by Eddie Iroh
Those of you who bother to read my occasional intervention on this page will bear witness to one glaring omission on my part. I try to avoid jumping on the bandwagon of comments and opinions whenever any of our many totally avoidable national calamities and political upheavals rears its gruesome head. I have a number of reasons for this. First is that I truly believe that there are younger columnists and commentators like Simon Kolawole and Kayode Komolafe who are now carrying the torch of our national outrage to a new and higher level of poignancy. Old codgers like me can then take a back seat, dream dreams while these young guns see visions. May be they can be heard since we appear to have been whistling in the wind all these years.
The other is that in the us-and-them, for-me-or-against-me, friend-of-my-enemy-is-my-enemy nature of Nigerian politics, I do not want to carry the stigma of mistaken identity. This is important to me because I belong to only one political party called FRN – Federal Republic of Nigeria. I therefore try to focus on what I feel can help us as a nation to recognise the dangers of our national delusion, deception and denial. For, if I may say so, I have seen the 21st century and it works. And contrary to our delusion of greatness, our country is nowhere near the 21st century.
It is therefore wise that when you get to a certain age and stage, you use your tongue to count your teeth, as my Igbo people will say. But when you keep doing that and finding a good number of your teeth missing for no reason that you can account for, it becomes necessary to change course; to use your tongue for the purpose for which God gave us tongue.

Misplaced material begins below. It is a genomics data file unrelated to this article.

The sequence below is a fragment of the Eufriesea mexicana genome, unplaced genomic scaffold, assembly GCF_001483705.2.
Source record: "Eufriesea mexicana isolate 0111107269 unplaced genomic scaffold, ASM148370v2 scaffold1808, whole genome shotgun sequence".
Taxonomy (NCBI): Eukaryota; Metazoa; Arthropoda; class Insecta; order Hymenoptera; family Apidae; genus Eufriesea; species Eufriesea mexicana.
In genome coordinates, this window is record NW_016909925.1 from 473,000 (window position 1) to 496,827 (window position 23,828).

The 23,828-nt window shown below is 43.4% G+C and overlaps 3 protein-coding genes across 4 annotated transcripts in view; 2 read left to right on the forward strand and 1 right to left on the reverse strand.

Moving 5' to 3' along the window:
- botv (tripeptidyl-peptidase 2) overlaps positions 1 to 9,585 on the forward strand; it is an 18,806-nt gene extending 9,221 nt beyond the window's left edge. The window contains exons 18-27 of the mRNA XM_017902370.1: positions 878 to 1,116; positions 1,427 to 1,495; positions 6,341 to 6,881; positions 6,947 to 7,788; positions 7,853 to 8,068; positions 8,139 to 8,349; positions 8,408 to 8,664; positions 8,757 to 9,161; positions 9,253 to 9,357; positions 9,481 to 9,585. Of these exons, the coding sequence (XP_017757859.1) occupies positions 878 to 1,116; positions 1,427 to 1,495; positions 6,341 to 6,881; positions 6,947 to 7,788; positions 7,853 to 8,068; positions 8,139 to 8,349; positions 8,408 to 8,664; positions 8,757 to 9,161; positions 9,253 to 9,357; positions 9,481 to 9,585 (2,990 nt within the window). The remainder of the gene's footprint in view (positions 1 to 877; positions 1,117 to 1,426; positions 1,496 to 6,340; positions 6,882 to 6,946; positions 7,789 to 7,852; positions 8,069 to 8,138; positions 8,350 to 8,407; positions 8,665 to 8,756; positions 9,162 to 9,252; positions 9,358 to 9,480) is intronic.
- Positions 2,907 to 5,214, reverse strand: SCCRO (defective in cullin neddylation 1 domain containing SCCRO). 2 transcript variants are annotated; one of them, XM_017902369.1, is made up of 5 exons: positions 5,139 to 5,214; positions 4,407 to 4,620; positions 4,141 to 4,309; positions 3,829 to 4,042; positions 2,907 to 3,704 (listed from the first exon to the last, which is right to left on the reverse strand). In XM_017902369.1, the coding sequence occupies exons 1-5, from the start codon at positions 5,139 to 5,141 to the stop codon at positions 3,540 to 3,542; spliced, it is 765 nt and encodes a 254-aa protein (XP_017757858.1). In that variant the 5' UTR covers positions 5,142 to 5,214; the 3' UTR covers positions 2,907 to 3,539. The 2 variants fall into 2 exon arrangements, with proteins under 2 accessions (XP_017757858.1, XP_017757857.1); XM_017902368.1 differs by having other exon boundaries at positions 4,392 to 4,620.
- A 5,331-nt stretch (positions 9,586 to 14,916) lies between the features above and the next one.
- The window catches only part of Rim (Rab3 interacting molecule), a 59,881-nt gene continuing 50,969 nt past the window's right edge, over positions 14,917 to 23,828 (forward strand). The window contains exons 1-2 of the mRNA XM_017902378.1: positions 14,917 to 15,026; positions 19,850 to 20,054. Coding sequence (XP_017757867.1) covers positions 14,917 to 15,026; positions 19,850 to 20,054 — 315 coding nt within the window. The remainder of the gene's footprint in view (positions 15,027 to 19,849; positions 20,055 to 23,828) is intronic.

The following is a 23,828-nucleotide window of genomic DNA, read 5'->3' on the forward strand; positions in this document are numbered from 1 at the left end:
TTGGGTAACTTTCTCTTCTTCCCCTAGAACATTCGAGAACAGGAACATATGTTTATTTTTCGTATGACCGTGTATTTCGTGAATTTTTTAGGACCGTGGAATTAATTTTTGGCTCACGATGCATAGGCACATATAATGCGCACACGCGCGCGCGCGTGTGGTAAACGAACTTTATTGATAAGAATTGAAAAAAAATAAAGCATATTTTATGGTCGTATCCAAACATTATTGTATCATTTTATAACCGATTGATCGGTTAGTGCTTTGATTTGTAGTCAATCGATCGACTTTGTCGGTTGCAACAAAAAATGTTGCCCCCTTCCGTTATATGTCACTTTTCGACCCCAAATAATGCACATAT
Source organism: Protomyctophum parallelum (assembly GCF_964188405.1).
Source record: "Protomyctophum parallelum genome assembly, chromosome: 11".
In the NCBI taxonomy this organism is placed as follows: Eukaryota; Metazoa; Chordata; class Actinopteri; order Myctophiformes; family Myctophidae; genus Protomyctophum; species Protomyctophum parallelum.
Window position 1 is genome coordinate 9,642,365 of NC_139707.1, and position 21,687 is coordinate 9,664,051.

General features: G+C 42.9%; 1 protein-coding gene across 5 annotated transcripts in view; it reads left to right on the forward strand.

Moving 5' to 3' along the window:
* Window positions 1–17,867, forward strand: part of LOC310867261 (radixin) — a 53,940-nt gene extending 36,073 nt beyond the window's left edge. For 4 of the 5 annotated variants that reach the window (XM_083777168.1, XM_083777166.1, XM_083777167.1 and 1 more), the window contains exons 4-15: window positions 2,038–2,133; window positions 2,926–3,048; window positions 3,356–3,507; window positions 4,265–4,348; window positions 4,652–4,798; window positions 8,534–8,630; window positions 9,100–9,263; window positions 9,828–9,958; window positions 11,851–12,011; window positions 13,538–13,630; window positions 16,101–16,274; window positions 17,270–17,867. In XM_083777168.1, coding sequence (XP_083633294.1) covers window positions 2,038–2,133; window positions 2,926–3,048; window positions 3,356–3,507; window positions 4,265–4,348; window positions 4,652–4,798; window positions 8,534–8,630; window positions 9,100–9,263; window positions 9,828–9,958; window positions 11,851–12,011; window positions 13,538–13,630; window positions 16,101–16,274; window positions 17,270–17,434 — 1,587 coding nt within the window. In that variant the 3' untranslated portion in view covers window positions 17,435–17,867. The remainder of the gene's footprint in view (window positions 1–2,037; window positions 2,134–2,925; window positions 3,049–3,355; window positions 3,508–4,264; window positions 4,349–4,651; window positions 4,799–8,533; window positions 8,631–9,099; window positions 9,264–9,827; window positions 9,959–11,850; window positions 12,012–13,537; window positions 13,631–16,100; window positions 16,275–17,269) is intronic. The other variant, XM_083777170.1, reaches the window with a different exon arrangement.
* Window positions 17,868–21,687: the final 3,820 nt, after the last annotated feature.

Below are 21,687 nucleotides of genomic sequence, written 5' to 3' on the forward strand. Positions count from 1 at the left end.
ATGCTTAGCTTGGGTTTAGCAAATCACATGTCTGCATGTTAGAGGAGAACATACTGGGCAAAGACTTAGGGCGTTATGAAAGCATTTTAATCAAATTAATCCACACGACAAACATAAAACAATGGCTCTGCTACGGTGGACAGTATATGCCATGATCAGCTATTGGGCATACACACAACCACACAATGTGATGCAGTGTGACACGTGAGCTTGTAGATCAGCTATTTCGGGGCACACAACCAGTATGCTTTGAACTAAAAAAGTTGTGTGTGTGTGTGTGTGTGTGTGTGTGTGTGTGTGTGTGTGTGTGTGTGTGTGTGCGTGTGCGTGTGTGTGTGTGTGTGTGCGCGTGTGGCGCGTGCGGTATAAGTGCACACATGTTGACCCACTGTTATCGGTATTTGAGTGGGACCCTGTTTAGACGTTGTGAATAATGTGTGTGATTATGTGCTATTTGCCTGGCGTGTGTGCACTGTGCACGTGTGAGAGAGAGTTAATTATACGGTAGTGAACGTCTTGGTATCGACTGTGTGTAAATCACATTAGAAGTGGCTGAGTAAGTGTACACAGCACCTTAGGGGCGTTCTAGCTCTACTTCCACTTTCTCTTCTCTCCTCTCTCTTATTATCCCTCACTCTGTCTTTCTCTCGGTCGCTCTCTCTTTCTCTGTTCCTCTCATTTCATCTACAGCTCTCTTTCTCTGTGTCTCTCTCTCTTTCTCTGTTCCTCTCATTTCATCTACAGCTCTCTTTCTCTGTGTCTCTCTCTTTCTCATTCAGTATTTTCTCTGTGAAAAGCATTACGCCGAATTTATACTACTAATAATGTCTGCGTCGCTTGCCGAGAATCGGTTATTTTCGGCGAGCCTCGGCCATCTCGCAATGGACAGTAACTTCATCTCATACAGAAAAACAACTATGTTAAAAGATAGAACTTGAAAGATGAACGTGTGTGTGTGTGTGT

The tragedy of the Dana air crash of Sunday, June 3 has drawn comments from all and sundry. So much has been written and said that it seems not much is left to be said. But a tragedy of such magnitude, especially one that was so totally avoidable, can never be fully explained or examined because the issues and questions it raises are often beyond the actual mishap itself. Indeed you need to hear how the news got to some of us to understand that the Dana tragedy is a metaphor for all that is wrong with Nigeria.
The Editorial Board of THISDAY had just concluded a meeting with the Minister of Power, Professor Barth Nnaji, when the news of the crash broke on the social media network that has taken over today’s world of instant communication. Nduka Obaigbena made frantic calls to Lagos to verify the news. He was told by someone who claimed to be an eyewitness that the plane had just taken off from Lagos en route to Abuja. This eyewitness, who is supposed to be an engineer, swore that he saw the plane take off, encountered some kind of problem, and requested to return to the airport, and crashed before it could reach the runway. As we all know, the reverse was the case: the aircraft was coming in from Abuja when tragedy struck. Is this important? Well you be the judge. When someone who claims to be an engineer and an eyewitness to this event can so totally mislead the publisher of a major newspaper, you may want to know what is happening to us in a country that claims to be the most educationally developed in Africa.
We have questioned whether the Nigerian aviation authorities have been up to their responsibilities in regulating our airlines in terms of safety standards. All these are important issues and deserved to be examined. But the truth is that the tragedy of Dana happens every day even before any aircraft lifts off from a Nigerian airport. It starts with the ticketing and checking-in counters of our airlines. The typical Nigerian terminal is a mad house of chaos and pandemonium.